Francis Stewart from our Theology team reflects on what it has been like returning to Mass after the coronavirus lockdown.
I’ve been acting as a steward for the re-opening of the local Catholic church in the past few weeks. There is now a Mass on Saturday night, for limited numbers of households, and an hour for prayer in front of the Blessed Sacrament on Thursday mornings.
I stand in the strictly-cordoned and clinical environment of the church building, with a clipboard and the smell of alcoholic spray in the nostrils. It feels a long way away from the mystical love-feast that Jesus initiated at the Last Supper.
No singing, no sign of peace, no sharing of the same cup, no loitering afterwards for coffee…and attendance by booking only! Lost is the sense of the Sabbath as a languishing in-between time where the week ahead can marinade in the week just past.
Of course this is absolutely necessary if we are going to safely ease back into public worship. And I am nonetheless glad to be witness to this.
Rather than being a haven of escapism, it feels as if the sacred space is itself touched and affected by the global situation, wounded almost. Believing that God, and therefore hope, transcends this horrible virus is not the same as believing that God is aloof to our pain.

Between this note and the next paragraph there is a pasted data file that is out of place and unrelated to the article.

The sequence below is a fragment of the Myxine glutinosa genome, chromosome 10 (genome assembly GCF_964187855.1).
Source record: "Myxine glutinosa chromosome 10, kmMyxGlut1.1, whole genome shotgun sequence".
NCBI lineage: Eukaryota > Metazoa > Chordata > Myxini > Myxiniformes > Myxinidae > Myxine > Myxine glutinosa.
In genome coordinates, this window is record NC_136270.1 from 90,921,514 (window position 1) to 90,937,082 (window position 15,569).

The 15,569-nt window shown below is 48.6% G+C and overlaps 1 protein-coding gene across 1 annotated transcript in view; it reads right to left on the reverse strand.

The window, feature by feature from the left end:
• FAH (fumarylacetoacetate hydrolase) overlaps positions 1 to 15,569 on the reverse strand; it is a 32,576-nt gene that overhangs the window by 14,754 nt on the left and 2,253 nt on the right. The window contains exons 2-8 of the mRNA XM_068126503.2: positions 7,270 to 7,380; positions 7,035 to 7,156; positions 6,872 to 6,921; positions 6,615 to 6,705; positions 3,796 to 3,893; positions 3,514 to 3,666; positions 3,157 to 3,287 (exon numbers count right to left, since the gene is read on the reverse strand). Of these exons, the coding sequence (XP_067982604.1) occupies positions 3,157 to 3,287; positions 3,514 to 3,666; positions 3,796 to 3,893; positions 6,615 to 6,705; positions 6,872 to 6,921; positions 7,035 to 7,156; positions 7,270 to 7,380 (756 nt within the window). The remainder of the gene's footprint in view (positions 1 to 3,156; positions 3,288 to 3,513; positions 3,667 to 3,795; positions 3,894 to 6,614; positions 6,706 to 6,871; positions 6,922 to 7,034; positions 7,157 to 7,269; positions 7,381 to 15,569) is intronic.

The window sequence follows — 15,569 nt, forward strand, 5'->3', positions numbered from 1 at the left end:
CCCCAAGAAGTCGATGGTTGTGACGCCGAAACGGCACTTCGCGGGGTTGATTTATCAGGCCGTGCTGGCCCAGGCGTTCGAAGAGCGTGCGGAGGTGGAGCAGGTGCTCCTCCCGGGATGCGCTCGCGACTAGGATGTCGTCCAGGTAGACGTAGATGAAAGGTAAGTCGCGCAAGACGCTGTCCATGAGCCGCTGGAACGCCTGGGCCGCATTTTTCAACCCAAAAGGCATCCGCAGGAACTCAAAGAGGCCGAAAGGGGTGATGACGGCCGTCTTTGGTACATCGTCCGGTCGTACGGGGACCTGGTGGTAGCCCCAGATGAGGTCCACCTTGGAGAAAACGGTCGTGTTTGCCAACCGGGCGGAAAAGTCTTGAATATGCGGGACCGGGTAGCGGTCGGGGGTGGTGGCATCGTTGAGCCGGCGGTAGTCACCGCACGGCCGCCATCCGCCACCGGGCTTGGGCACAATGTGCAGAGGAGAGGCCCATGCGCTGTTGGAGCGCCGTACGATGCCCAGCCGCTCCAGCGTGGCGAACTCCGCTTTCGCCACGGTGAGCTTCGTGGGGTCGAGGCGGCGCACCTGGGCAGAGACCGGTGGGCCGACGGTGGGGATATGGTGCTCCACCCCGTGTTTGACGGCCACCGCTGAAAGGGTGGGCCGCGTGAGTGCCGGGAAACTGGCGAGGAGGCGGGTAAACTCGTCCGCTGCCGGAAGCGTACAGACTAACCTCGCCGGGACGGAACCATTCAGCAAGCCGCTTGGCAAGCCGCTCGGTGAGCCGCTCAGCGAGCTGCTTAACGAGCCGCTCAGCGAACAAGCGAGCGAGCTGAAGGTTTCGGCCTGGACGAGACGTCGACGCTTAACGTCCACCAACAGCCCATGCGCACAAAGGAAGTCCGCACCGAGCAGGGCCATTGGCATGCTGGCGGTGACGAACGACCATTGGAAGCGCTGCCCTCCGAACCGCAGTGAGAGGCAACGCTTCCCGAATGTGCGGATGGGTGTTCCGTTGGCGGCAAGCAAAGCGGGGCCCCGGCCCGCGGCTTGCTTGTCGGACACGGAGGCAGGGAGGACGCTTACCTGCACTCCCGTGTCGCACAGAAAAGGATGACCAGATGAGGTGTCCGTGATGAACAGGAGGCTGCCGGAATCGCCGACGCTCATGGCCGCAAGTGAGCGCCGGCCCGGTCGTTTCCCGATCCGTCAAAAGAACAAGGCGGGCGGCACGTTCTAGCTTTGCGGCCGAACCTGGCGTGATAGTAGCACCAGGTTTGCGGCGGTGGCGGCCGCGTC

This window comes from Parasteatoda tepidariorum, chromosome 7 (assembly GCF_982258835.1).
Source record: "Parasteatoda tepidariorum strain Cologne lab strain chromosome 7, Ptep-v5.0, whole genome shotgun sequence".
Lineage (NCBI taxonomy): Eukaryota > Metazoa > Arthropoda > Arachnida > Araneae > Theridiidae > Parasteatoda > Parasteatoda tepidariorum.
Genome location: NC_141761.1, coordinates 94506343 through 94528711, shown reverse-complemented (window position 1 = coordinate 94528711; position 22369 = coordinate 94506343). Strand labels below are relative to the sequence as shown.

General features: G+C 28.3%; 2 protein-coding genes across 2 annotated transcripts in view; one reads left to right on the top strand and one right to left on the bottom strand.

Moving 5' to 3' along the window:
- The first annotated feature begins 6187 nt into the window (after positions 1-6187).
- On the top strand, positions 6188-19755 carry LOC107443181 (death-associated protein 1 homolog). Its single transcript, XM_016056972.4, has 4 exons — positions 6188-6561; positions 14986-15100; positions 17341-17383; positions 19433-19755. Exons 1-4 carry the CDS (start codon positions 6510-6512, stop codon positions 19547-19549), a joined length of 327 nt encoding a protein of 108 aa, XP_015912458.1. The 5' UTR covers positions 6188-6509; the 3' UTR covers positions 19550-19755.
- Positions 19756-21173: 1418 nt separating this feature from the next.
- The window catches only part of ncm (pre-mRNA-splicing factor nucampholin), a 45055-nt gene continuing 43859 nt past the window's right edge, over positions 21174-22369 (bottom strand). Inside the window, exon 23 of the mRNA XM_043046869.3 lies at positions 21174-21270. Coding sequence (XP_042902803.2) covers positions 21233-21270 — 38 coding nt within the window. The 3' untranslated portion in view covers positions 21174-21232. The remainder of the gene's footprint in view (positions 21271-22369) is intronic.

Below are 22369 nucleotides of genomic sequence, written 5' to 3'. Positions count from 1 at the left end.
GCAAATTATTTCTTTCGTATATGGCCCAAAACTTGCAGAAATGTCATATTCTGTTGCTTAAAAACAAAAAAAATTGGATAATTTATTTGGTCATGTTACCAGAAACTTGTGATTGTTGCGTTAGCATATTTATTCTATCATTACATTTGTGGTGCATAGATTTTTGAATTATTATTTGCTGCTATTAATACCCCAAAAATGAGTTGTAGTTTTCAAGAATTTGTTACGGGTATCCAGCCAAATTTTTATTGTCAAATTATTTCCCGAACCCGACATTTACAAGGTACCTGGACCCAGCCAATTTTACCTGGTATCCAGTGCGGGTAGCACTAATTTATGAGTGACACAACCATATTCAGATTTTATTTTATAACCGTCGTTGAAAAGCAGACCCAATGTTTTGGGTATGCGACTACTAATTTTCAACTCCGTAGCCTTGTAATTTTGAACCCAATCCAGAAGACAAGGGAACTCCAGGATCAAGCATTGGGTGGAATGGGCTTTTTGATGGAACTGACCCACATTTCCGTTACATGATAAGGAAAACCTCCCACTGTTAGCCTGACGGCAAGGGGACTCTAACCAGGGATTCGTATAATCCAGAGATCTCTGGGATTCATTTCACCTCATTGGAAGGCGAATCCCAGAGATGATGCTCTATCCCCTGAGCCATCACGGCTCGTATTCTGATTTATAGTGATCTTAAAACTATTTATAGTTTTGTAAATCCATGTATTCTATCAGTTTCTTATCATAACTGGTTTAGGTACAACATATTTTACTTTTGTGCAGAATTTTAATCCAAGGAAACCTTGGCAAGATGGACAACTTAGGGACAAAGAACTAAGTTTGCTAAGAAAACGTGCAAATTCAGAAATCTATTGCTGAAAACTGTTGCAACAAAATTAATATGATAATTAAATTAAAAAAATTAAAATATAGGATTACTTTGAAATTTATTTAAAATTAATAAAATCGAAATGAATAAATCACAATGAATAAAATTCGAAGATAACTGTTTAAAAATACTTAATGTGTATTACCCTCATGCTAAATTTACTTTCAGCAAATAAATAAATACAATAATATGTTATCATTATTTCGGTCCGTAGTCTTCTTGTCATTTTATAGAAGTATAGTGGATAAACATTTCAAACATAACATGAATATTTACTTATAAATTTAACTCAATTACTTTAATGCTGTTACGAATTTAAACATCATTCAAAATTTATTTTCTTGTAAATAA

Sister Gertrude runs The Handmaid Sisters Maternity Clinic in Sierra Leone. She witnesses on a daily basis the extreme difficulties that the coronavirus brings to women who are already facing, in childbirth, some of the most challenging moments of their lives. “We’ve also realised that many maternal health outcomes are suffering because people are still afraid of Covid-19 and the stigma,” she says.
Although even some mothers in need of care have been afraid or unable to go to the clinic, the Handmaid Sisters remain present. They are enabled to do so by CAFOD’s supporters’ donations, which have funded PPE materials.
Hearing from Sister Gertrude gives me hope. The healing that partners like The Handmaid Sisters can offer seems a kind of eye in the storm in which people can take refuge. Perhaps God is with us in this sense, not staying apart from a storm which rages all around, nor being overcome by it, but accompanying us in it.
Where is God in all this?
The gravelly-voiced Tom Waits once ironically sang: “God’s away on business!” Many in the Catholic community are still shielding and can’t go to church, some church buildings remain closed. For those of us who can go to church, perhaps we can only enter for personal prayer, subject to the health and safety regulations. It can feel like a strange and abandoned sacred space. And we might be tempted to ask “where is God in all this? Is he away on business?!”
But, in contemplating that these are the restricted, sterile environments that have been endured over the past few months by many of the poorest and most vulnerable people, as well as those working in these situations to earn daily bread, we can be reminded: God’s business is with us, even in the most difficult of situations.